How do you avoid the corporate knowledge gap on your process and procedures?
For a number of years there has been an ongoing discussion in many industries about the difficulty of passing on the ‘knowledge’. In factories, workshops and trades the decrease in the number of apprenticeships has been a continuing cause for concern. Where do the long-time employees hand over their knowledge baton to?
We most likely have all heard a personal story about the problem. My neighbour retired a few years ago from a long involvement in the brick industry. The first few years of his retirement were spent documenting his and other colleagues’ knowledge. They had stopped a large apprenticeship program many years before and were now paying the price. No young lads had paid their dues over the years to replace the old timers.
Getting and keeping the skills can be a challenge. This organisation has a specialist piece of software that controls asset leases, royalty agreements, contracts and permits; pretty sophisticated stuff that you do not just suddenly understand on your first day. A few years ago they put in place an application that replaced spreadsheet lists and calendar entries with a holistic system that addressed their business needs. Governance, audit, financial and legal all satisfied. However the effectiveness of the system deteriorated over time because of staff turnover. Not all information and skills were passed on. New staff had to guess the appropriate processes and procedures.
Another client had a procurement problem. The footprint of users was large and it was the frequency of use and staff turnover that became the issue. Obviously when the users are not able to easily comply with company procedures, problems quickly escalate.
Recently our company hosted a national user day for iPOS for Infor SunSystems. It was a great day. It was about people connecting with other companies and learning their lessons; it was about seeing how improvements can be made; it was about seeing what was possible and it was about taking away a nugget of knowledge. The day was remarkable in that no sales people were present; it was clients and our consulting, development and support people only. I trust it was as great a day for our clients as it was for me.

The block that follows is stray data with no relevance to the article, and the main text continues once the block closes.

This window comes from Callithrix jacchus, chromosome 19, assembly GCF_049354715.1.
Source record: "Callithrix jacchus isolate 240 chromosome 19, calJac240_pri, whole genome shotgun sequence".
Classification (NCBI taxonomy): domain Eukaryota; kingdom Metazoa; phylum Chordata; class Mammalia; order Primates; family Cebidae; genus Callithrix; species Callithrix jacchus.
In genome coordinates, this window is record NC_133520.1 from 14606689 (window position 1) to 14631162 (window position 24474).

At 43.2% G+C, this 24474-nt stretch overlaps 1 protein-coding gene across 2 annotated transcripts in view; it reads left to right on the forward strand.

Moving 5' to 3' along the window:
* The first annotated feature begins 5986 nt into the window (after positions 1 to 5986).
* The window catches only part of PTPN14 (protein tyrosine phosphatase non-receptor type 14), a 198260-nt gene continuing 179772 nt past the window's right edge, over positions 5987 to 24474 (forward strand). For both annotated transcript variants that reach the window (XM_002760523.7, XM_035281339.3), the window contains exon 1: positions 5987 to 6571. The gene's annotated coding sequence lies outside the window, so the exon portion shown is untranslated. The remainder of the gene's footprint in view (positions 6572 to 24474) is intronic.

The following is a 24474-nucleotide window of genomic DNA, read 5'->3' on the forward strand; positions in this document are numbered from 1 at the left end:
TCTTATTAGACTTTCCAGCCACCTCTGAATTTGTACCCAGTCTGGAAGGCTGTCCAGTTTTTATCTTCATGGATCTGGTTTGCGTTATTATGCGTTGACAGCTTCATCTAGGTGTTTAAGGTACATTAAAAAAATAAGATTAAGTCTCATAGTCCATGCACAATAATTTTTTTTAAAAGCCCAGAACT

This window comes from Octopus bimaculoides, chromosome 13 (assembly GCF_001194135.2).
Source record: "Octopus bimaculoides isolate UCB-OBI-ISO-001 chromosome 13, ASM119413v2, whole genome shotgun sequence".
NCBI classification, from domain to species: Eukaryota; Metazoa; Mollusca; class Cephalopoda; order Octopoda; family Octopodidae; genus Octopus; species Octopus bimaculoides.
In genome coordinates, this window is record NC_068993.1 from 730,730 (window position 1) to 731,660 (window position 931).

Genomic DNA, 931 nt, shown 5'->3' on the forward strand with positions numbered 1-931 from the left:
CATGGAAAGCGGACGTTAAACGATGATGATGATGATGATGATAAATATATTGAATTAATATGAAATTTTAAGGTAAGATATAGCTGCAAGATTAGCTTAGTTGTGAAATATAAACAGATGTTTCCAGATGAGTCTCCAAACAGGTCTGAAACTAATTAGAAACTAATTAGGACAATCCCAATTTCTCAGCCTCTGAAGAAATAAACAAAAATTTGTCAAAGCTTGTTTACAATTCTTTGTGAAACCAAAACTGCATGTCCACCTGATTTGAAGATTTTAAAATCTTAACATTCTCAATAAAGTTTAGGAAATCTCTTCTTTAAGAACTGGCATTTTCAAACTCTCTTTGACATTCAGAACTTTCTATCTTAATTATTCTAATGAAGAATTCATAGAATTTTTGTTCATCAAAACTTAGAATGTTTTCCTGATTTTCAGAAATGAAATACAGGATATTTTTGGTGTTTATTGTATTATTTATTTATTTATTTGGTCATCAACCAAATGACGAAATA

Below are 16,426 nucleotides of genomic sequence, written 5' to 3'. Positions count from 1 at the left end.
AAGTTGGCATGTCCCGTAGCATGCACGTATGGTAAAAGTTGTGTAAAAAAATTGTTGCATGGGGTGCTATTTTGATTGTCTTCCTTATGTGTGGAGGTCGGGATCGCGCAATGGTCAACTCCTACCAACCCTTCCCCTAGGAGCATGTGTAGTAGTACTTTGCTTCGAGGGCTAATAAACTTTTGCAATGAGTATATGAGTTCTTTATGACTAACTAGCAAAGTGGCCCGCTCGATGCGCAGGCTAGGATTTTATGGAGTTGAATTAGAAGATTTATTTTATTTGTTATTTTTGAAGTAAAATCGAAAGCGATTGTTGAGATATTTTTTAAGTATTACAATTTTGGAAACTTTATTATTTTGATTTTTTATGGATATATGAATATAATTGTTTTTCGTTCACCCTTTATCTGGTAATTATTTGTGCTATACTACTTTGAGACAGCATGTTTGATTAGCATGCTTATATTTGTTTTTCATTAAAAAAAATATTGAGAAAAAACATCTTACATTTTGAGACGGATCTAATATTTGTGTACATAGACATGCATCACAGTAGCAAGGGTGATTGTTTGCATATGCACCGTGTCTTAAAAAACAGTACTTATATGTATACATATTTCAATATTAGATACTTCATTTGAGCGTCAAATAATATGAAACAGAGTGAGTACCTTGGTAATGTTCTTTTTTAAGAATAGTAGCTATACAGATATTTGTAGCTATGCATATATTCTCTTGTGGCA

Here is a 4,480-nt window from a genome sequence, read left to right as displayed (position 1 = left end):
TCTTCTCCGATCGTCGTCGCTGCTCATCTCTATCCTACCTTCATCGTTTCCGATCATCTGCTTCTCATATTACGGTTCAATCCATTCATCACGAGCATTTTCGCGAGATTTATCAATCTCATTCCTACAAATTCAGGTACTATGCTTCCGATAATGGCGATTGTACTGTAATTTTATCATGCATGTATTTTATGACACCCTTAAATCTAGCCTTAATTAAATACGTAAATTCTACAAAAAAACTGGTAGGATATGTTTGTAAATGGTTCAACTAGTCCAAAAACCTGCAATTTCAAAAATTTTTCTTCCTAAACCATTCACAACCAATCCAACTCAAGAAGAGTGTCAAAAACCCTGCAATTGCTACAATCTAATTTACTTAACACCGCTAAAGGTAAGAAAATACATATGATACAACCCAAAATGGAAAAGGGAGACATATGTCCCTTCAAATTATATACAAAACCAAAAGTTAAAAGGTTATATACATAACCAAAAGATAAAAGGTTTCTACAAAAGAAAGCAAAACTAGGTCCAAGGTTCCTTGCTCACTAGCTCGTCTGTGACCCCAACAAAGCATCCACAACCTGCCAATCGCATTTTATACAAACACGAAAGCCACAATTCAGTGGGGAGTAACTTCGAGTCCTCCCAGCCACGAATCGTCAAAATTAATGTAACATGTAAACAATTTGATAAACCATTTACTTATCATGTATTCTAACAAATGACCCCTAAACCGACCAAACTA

On the day, what I saw presented was a software solution that addressed this need to ensure company procedures are kept intact and not diluted over time. It was a product called Infor EPAK – Infor Enterprise Performance Accelerator Kit. Bullseye. This simply addressed the business need. It is unfortunately only available for Infor-based products, but luckily we have many clients using Infor applications so it can make an immediate impact.
So what is it? It records all the steps you want users to take when using the software. The recording can then be interlaced with instructions, tips, notes and videos.
So imagine you get a new procurement user. They just login and can watch a video of how to properly raise a requisition; they can see how a contract should be set up. The process takes the user through an e-learning ‘see it’, ‘try it’ and ‘do it’ experience. With this assistance, the new user will be up and running quickly and effectively, and the occasional user doesn’t have to ask someone for help every time.It solves the problem for the client in regional Australia plus addresses the others client’s need for procurement.
You can read more about EPAK here.
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